Relief steadied my hand on the steering wheel when I drove home that afternoon, and again on my surgery date a few weeks later, when I drove to the hospital through the pre-dawn snow. It was a week after the death of my Yia Yia Christine, and a week before her name day on Christmas—a celebration of the birth of the Christ child as well as the births of all Greeks named for him. When I’d scheduled the procedure, I didn’t know that a phone call would soon summon me to the funeral of my last living grandparent. There, I heard the liturgy of St. John Chrysostom as I sat at the feet of the Theokotos, the Virgin Mother who carried Christmas in her womb.
Through you, pure and blessed Theotokos, may we find paradise.
After the results of my labwork were recorded on my chart, I donned a surgical gown, laid on a gurney, and closed my eyes as the nurse started an IV line. Once the drip started, she handed me a metal clipboard of release forms to sign. I paused, pen in hand. My first pregnancy had begun nearly two decades before, soon after I turned 21; my adult self was born in a birthing room nine months later. So, too, was my Mormon identity. Motherhood was the essence of Godhood. In the aftermath of my first miscarriage, I stood in the baby care aisle at Target and prayed. I want to be a mother again, I begged over and over and over. I want to be a mother forever. As I prayed I clutched a fleece baby blanket from one of the displays, divinely soft and cotton-candy pink, which I later bought as a token of hope.
The top release form was the same color as that blanket. Permanent sterilization, the heading warned. I signed my full name in consent. Then I waited for the nurse to leave so I could weep in private. I’d wanted to cry ever since that TV news clip about the escaped convict who needed to see his mother before she died. After his last goodbye, he surrendered to the authorities.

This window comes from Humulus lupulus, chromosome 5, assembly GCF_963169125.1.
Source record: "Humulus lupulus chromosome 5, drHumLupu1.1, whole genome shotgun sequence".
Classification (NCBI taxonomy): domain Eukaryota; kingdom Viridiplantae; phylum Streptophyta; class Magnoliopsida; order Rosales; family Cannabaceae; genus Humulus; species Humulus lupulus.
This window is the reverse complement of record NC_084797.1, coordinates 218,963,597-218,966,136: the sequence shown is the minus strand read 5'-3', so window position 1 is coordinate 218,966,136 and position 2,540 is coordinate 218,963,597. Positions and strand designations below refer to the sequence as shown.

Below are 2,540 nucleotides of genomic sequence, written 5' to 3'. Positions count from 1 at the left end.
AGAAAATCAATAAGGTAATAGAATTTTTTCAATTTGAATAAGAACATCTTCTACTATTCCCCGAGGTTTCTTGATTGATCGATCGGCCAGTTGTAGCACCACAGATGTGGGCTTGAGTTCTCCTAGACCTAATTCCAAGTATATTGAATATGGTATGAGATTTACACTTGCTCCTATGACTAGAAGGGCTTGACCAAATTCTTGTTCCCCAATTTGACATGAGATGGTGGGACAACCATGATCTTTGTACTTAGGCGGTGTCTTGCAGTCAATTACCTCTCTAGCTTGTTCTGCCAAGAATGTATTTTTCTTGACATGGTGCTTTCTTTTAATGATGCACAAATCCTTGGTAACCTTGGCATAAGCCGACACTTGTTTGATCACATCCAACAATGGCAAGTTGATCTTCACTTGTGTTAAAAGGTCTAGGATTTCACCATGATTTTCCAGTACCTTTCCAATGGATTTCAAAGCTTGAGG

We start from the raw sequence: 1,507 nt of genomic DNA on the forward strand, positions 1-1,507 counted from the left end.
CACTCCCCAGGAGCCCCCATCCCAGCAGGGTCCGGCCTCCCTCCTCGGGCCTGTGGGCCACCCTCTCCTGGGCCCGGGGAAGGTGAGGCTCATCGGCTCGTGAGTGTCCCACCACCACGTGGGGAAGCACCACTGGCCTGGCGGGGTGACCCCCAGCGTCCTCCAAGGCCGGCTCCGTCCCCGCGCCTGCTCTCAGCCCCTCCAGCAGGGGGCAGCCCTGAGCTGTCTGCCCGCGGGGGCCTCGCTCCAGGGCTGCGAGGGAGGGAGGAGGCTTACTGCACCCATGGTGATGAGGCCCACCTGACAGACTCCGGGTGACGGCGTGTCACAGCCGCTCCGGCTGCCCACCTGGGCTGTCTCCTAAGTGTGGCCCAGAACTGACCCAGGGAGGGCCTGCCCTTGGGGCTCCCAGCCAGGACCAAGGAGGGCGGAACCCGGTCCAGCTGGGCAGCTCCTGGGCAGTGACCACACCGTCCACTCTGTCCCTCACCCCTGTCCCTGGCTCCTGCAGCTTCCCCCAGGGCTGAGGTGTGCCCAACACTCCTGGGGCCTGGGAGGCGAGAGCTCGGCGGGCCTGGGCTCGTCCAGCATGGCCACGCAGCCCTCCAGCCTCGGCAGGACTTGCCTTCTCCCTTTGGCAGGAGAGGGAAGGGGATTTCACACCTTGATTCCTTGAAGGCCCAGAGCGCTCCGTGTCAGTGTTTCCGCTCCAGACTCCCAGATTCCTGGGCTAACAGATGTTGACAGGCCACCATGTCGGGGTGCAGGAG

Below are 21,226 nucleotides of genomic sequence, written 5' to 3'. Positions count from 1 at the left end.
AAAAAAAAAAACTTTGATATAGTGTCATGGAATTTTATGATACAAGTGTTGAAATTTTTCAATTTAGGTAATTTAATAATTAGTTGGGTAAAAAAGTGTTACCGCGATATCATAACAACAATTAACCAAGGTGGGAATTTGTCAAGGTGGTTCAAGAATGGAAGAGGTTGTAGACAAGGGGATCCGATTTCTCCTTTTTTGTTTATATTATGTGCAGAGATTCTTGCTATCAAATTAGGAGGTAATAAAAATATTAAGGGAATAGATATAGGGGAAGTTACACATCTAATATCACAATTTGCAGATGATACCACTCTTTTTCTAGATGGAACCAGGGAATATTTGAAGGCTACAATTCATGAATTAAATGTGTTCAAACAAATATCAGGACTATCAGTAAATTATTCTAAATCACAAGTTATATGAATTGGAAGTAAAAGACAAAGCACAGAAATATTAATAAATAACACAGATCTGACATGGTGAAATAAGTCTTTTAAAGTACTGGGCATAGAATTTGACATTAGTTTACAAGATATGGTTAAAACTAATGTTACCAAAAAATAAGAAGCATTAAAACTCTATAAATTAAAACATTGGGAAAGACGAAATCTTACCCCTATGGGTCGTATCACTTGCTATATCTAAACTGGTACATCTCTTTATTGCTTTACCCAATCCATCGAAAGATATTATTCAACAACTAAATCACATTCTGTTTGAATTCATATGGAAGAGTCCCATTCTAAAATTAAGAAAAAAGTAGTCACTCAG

I was thoroughly damp when the nurse returned twenty minutes later to lift the brakes on the gurney wheels and guide me feet-first toward the operating room. She parked me in an alcove outside the OR and summoned the anesthesiologist. He asked me some questions and I nodded my head in response, unable to speak. At first he made a futile attempt to pretend I wasn’t crying. Finally he paused and asked if I was okay, and I nodded some more. I was definitely okay. And definitely not okay. But there was nothing to say about it—not to him, at least. I tried the prayer I’d offered from the beginning: Tell me if I’m done. Tell me it’s enough. I didn’t need the full fiery furnace in response, just a single lick of flame. One last confirmation. Please.
The nurse returned. “Ready?” she asked. I nodded, still weeping. She wheeled me into the operating room, parallel to the cold steely surface of its table. After locking the brakes, she turned to look me straight in the eye. You don’t have to do this, she said.
But I did. I knew what was at stake, and it was more than the emotional or mental or physical health I’d likely lose if I got pregnant again. It was something even weightier: my faith. Not my faith in God, which would remain in any case. Rather, faith in a stewardship fulfilled. Faith in the ability to choose wisely and well. Faith in myself.
I woke in the recovery room to the beeping of a heart monitor. My pierced navel was stitched shut and seeping blood—a maternal stigmas. No angels sang with cloven tongues; no devils laughed. The only still, small voice was my own. In the silence it spoke itself into being. It spoke of hearts redeemed, of bodies consumed and then glorified. It spoke of paradise, where the souls of mothers multiply and replenish themselves forever in the white flames of eternal burnings.
Let the incense burn in every room
See the fullness of time in the empty tomb
Feel the future kicking in your womb.